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Details: Category: Cycling | Published: 29 March 2012 | Created: 26 November 2014 | Hits: 5115
Over the last month of so, the topic of "Hard" in relation to training has come up a fair amount. I've encountered a  fair number of athletes that really don't know what hard is or who give up too easily. Training to be a top notch athlete is all about learning to cope with failure. One must fail over and over again and learn from the experience rather than though the hands in the air claim one just can't do it. It is part of the journey.

I have posted in the last month how I have managed to drop some 80-90lbs and be able to ride a bike faster than I could ever imagine. I have learned to ride the Donut Ride without getting dropped. Three years ago, just making it to 15th and Keele St on the Donut Ride was an achievement. I have learned to race the track in London, and I have gone from never finishing a race, to almost winning a few. I still have issues keeping up for 4-5 laps in the Morning Glory Ride, but racing a 5km circuit with a 16% grade hill in the middle will still take some time to tackle. I still can't sprint well - I need to see 1300-1400W to win races, and have issues at 1100W. In time, I will get there.

The point I'm trying to make: I have come a long way. I still have a long way to go. But the experience of remembering where I started also reminds me of a major crash along the way. I found some photos recently that bring back memories. It make me think of the whiners that give up to easily. They really don't know hard.

Mark XRay Jun 23, 2009 Mark XRay Oct 1, 2009

The first image is the XRay of my right leg after I crashed during the Midweek Crit in June 2009. I beleive I was told I broke the strongest bone in my body in two places. I spent some 8hrs in surgery and two weeks in the hospital. The second image is from Oct 2009. I still have that plate in my leg and the 10 screws that hold it in place. It took 6 months to learn to walk again. I spent time in a wheelchair and had a walker for a while.

From what I recall, I was attempting to sprint for the finish line. My garmin says I was travelling around 40km/h when I flew over the handlebars and landed some 3-5meter in front of my bike. I still don't know what it happened, but I can only assume my front wheel locked up for reasons unknown. Now, I've since checked the rules and the bike and rider must finish the race to win. As I like to say, I finished the race, but the bike didn't. Of course, also hurt the pocket book. The bike I was riding was brand new - two weeks old. The frame was trashed.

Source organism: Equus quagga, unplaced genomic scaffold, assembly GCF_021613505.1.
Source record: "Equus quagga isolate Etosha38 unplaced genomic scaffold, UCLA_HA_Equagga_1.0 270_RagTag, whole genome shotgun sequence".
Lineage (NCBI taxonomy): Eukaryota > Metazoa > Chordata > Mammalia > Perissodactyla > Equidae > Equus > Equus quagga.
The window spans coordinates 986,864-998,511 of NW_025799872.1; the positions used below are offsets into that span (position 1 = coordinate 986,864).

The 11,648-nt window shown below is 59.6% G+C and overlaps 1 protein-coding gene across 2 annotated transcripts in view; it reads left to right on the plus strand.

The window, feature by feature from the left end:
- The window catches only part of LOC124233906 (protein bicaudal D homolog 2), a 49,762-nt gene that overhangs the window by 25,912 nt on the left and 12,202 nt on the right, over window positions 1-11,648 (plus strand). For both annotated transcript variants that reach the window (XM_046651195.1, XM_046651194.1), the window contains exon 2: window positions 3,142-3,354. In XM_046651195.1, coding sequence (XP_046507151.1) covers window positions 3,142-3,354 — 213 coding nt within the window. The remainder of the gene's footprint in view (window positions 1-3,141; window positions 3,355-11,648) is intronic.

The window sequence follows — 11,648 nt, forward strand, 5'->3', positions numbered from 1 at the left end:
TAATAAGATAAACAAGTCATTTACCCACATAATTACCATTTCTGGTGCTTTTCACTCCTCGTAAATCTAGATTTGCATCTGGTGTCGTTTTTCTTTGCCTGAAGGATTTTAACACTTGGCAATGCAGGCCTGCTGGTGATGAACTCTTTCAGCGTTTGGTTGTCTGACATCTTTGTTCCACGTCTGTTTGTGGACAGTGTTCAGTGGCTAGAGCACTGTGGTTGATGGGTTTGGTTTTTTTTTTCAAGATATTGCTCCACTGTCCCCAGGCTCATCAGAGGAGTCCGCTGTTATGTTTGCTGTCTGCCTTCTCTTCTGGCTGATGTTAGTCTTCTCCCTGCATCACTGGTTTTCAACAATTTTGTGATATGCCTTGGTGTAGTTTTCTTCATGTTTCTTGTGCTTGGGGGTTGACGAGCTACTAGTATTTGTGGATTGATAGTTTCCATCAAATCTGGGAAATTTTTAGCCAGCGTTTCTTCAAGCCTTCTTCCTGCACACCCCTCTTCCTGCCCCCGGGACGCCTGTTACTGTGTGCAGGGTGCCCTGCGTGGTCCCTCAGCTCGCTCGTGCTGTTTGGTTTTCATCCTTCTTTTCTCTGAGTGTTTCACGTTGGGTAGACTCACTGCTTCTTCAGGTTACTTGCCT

The funny thing is while I managed to recover enough to walk and get around, it was not until this year that I realized how much more time I needed to get my leg back to be strong enough to be competitive for cycling. I started with Lori at FITS back in Oct. 2011 becaused I walked to learn how to do weight training correctly. I discovered that I never really completed physiotherapy.  I will keep at it. I have a goal to be able to swat at least two times my body weight. The ideal case is three times. I can currently do one times my body weight.

So, if you are racing or out riding, and get dropped. Keep it up. I have have some major setbacks in my short racing career...and I keep pushing forward. I never let anyone tell me I can't do it. I work hard. I take my lumps. I accept my defeats and considering them learning experiences. Training is hard and it is supposed to be. Racing is harder, but if it weren't why would we do it? Just remember, that there a guy in the pack that has more metal in his leg that more people have on their bikes...and I'm still doing it. I won't get started with the number of carbon bikes I've trashed.

I always like to say: Anything easy isn't worth doing.